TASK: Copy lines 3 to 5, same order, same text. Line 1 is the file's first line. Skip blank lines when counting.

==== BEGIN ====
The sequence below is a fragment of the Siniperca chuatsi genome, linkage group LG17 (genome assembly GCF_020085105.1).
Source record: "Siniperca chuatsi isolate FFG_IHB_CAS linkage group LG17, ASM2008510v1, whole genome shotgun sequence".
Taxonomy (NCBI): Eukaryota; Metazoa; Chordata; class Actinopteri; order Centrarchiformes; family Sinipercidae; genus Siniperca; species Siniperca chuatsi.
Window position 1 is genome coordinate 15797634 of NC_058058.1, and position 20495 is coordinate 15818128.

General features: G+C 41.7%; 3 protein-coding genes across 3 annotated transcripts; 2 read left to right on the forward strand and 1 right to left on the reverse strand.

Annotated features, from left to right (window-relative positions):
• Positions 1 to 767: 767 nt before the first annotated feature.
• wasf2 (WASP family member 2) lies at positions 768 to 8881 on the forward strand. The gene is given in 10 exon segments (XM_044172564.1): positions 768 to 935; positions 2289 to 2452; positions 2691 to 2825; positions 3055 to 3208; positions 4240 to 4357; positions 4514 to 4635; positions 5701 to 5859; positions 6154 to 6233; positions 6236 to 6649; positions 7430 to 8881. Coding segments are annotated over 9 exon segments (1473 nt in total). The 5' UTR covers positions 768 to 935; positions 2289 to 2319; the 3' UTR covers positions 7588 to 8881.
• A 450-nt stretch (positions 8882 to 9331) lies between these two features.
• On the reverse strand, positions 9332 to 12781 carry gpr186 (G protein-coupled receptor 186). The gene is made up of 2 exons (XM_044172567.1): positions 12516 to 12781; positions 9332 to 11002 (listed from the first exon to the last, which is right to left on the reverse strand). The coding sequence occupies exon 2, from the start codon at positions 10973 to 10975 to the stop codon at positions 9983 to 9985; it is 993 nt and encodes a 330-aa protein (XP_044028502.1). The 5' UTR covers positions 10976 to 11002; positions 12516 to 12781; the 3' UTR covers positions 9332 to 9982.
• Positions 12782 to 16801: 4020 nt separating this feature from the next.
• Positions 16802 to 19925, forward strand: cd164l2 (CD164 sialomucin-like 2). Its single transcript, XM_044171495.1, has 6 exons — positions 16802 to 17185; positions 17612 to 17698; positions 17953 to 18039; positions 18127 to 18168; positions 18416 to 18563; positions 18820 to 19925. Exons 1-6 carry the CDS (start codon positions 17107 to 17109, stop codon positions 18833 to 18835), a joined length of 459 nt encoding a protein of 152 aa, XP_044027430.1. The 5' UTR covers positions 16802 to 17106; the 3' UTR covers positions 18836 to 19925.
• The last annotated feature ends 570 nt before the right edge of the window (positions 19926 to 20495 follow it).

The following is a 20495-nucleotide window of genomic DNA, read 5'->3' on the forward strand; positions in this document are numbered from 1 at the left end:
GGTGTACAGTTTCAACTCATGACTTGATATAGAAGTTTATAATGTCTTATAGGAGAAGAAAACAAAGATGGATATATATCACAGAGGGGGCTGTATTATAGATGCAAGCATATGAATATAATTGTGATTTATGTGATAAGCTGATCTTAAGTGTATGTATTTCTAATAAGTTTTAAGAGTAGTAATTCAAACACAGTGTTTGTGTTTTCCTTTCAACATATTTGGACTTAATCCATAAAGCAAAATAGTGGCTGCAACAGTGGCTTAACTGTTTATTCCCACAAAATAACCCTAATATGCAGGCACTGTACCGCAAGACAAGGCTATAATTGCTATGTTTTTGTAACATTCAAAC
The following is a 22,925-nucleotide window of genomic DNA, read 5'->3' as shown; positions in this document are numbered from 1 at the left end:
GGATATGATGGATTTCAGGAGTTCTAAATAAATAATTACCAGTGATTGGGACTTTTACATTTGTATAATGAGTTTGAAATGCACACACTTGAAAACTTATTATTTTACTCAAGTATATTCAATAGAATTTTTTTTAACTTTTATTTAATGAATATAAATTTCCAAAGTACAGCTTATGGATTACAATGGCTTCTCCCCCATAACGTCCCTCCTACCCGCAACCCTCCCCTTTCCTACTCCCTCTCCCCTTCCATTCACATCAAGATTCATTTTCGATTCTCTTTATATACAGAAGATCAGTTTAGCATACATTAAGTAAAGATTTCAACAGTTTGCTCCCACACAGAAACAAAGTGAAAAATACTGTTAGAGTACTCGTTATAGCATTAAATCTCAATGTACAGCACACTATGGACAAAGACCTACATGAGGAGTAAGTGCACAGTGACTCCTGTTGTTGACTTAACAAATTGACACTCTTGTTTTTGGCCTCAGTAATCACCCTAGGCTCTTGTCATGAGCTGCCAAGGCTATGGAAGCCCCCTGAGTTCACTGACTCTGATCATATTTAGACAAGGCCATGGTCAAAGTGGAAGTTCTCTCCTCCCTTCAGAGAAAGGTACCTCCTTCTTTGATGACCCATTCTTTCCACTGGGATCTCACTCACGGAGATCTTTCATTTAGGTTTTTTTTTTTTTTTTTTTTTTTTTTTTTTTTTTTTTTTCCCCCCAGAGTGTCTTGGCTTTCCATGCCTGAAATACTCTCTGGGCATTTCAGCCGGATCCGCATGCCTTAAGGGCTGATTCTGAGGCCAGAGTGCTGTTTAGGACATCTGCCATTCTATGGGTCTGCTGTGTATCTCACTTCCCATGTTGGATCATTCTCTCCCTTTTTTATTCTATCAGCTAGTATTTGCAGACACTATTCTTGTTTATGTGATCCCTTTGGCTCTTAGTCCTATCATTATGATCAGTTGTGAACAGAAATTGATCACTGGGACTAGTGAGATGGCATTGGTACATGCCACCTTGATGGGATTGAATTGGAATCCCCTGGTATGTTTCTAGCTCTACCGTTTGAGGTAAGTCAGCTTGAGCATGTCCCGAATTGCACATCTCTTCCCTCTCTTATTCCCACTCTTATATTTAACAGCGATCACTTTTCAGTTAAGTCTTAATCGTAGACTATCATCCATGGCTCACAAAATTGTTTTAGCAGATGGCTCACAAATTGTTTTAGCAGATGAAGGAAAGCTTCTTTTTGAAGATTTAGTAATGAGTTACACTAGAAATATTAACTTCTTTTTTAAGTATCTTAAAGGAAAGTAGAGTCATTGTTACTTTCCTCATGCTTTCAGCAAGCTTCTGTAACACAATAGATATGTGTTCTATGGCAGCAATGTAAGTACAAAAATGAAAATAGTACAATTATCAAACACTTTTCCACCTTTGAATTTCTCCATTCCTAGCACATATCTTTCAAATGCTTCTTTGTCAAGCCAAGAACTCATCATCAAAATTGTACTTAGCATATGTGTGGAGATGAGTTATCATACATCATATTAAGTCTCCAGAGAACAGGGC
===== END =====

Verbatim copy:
Taxonomy (NCBI): Eukaryota; Metazoa; Chordata; class Actinopteri; order Centrarchiformes; family Sinipercidae; genus Siniperca; species Siniperca chuatsi.
Window position 1 is genome coordinate 15797634 of NC_058058.1, and position 20495 is coordinate 15818128.

General features: G+C 41.7%; 3 protein-coding genes across 3 annotated transcripts; 2 read left to right on the forward strand and 1 right to left on the reverse strand.